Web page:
Flaherty-Wiebel v. Morris, Downing & Sherred, Court of Appeals, Third Circuit, June 10, 2010
Facts: At the request of their client, Wiebel (Plaintiff’s former husband), the Defendant attorneys drafted a pre-nuptial agreement. Plaintiff was advised that Defendant attorneys had drafted the agreement on behalf of Wiebel. Plaintiff was represented by separate counsel during the negotiation of the agreement.
The agreement provided that Plaintiff owned 49% of a certain entity ("Entity") and Wiebel owned 51%. In actuality, Wiebel owned 99% and his son owned the remaining 1%. Upon the execution of the pre-nuptial agreement, Plaintiff married Wiebel.
Approximately four years later, Wiebel filed for divorce. Plaintiff subsequently brought this litigation, alleging (1) that the Defendant attorneys’ misrepresentations in the pre-nuptial agreement concerning her ownership interest in the Entity disadvantaged her in the negotiation of her property settlement agreement, and (2) that the attorneys’ allegedly breached certain Rules of Professional Conduct.
Issue: Does a violation of the Rules of Professional Conduct constitute legal malpractice? What is the extent of an attorney’s duty to a non-client?
Ruling: The Court affirmed the New Jersey Supreme Court’s holding in Baxt v. Liloia, 714 A.2d 271 (1998), and held that a violation of the Rules of Professional Conduct cannot sustain a cause of action for legal malpractice:
New Jersey does not recognize an independent cause of action for the violation of the Rules of Professional Conduct, but violations of these rules may be used to support a claim of legal malpractice. New Jersey courts have defined legal malpractice as negligence relating to an attorney’s representation of a client.
Accordingly, the Court held that it was necessary for Plaintiff to establish that she was the Defendant attorneys’ client. Plaintiff could not do so and argued that Defendants owed her a limited duty under Petrillo v. Bachenberg, 655 A.2d 1354 (N.J. 1995).
In Petrillo, the Court held that an attorney representing the seller of property had a duty not to provide misleading information regarding the property to potential buyers who the attorney knew, or should have known, would rely on the information. In order to determine whether the duty applied here, the Court first ascertained the purpose of the document. The Court concluded that the attorneys had drafted the pre-nuptial agreement to memorialize the parties’ agreement, not to induce either party to enter into the agreement. Accordingly, the Court held that Petrillo did not apply:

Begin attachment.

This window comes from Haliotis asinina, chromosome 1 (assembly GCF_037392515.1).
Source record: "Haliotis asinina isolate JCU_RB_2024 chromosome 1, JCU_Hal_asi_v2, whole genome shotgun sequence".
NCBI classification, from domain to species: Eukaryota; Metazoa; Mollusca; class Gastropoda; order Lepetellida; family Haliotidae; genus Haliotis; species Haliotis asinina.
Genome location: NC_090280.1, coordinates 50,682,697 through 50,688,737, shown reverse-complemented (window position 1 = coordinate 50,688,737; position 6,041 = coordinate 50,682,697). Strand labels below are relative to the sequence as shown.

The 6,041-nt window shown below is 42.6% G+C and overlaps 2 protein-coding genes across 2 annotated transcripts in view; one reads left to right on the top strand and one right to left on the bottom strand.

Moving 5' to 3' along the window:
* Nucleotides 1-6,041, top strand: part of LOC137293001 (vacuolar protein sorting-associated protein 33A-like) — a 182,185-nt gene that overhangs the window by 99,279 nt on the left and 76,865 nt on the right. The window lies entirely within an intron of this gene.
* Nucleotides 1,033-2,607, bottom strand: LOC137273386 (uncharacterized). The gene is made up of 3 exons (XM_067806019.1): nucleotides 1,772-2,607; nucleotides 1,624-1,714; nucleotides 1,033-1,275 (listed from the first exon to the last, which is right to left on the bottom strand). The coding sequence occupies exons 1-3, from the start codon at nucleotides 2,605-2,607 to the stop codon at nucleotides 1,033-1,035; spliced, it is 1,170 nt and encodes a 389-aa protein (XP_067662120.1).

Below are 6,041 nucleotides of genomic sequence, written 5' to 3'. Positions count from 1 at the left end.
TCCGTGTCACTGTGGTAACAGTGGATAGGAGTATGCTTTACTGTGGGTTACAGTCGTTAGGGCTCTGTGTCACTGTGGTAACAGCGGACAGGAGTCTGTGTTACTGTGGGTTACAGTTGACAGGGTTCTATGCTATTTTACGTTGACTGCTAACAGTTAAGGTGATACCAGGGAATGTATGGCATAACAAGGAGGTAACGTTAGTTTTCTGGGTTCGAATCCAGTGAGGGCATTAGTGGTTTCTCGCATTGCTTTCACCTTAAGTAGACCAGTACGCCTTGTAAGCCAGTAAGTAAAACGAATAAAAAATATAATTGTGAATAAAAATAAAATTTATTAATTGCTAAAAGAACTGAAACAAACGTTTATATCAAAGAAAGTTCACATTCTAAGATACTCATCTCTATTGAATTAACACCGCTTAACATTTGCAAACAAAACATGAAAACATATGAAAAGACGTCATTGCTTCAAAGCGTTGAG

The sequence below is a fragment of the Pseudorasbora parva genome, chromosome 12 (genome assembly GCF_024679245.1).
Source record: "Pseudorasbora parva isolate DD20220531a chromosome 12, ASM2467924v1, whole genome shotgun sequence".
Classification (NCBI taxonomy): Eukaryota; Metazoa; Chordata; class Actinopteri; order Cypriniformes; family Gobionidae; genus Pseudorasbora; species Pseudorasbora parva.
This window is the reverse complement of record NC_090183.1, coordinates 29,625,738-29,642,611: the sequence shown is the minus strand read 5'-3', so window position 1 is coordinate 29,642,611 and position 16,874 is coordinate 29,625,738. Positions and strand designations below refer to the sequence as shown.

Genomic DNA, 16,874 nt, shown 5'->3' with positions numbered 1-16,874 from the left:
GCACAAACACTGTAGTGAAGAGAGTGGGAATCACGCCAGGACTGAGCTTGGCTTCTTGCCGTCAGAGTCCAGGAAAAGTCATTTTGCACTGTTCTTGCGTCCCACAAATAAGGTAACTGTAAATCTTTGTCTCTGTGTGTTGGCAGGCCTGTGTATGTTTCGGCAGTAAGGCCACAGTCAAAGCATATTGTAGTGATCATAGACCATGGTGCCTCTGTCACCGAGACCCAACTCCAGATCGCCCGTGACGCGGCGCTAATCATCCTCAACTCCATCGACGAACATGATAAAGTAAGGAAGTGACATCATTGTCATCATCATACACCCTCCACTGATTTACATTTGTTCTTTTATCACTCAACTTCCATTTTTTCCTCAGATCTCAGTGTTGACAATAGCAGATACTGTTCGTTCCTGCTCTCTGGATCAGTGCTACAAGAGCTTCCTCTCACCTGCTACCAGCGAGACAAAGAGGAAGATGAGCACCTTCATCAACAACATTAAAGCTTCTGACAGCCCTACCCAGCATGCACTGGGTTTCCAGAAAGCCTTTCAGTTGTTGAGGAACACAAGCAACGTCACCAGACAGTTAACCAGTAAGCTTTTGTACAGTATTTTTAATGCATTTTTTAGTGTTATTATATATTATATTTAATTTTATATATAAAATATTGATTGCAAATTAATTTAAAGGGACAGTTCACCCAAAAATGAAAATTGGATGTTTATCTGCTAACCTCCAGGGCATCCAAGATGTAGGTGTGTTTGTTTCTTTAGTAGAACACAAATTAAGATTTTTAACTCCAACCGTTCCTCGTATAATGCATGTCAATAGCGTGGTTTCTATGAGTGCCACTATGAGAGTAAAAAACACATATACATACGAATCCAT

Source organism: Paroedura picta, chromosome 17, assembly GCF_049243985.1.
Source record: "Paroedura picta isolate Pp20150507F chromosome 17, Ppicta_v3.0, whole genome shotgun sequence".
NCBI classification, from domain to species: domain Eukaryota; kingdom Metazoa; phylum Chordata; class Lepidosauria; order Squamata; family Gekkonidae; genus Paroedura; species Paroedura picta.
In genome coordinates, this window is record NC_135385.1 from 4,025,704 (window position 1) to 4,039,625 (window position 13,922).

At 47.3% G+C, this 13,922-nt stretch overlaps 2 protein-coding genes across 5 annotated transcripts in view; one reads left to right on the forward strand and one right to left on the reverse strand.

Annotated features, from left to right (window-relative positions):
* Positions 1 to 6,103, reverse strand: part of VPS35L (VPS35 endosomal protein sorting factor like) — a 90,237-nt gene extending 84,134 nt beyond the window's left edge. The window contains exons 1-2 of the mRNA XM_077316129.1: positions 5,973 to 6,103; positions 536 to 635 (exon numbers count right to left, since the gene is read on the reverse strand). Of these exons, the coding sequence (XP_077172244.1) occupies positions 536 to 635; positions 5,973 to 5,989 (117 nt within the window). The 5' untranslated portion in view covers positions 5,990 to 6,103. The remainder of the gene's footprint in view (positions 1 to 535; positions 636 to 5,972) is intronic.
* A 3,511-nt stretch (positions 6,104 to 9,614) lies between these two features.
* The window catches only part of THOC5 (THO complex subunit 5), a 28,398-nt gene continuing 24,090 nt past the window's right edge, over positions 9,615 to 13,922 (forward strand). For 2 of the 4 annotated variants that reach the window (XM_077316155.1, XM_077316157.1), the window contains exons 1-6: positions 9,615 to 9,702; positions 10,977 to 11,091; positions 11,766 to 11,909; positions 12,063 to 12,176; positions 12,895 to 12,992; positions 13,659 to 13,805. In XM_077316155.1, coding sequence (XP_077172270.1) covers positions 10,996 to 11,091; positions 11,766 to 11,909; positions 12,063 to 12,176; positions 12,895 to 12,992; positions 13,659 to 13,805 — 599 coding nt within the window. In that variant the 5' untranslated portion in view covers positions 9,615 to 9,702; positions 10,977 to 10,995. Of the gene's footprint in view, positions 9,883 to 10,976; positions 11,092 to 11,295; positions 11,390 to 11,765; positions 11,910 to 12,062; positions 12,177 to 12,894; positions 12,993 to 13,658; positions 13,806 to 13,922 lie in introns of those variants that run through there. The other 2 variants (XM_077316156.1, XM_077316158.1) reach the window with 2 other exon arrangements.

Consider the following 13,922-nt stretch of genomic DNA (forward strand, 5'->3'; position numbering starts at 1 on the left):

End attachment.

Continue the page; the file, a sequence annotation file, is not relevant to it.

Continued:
[A]n attorney who puts into writing an agreement between two parties does not vouch for the representations either party has made to the other. The attorney only puts into writing the representations that the parties intend to make to each other. The act of drafting does not make the attorney responsible for the accuracy of the statements placed on paper.
Lesson: A violation of the Rules of Professional Conduct, in and of itself, cannot serve as a basis for a malpractice action. An attorney, by undertaking the task of setting forth the understanding of two individuals in a writing, does not owe non-clients the duty to verify the accuracy of a party’s representations therein.
Tagged with: duties, duties to third-parties, Family Law, Federal, New Jersey, Non-clients, Privity, Rules of Professional Conduct (RPCs), third-parties
Posted in: Family Law, Federal, New Jersey, Privity, Rules of Professional Conduct (RPCs)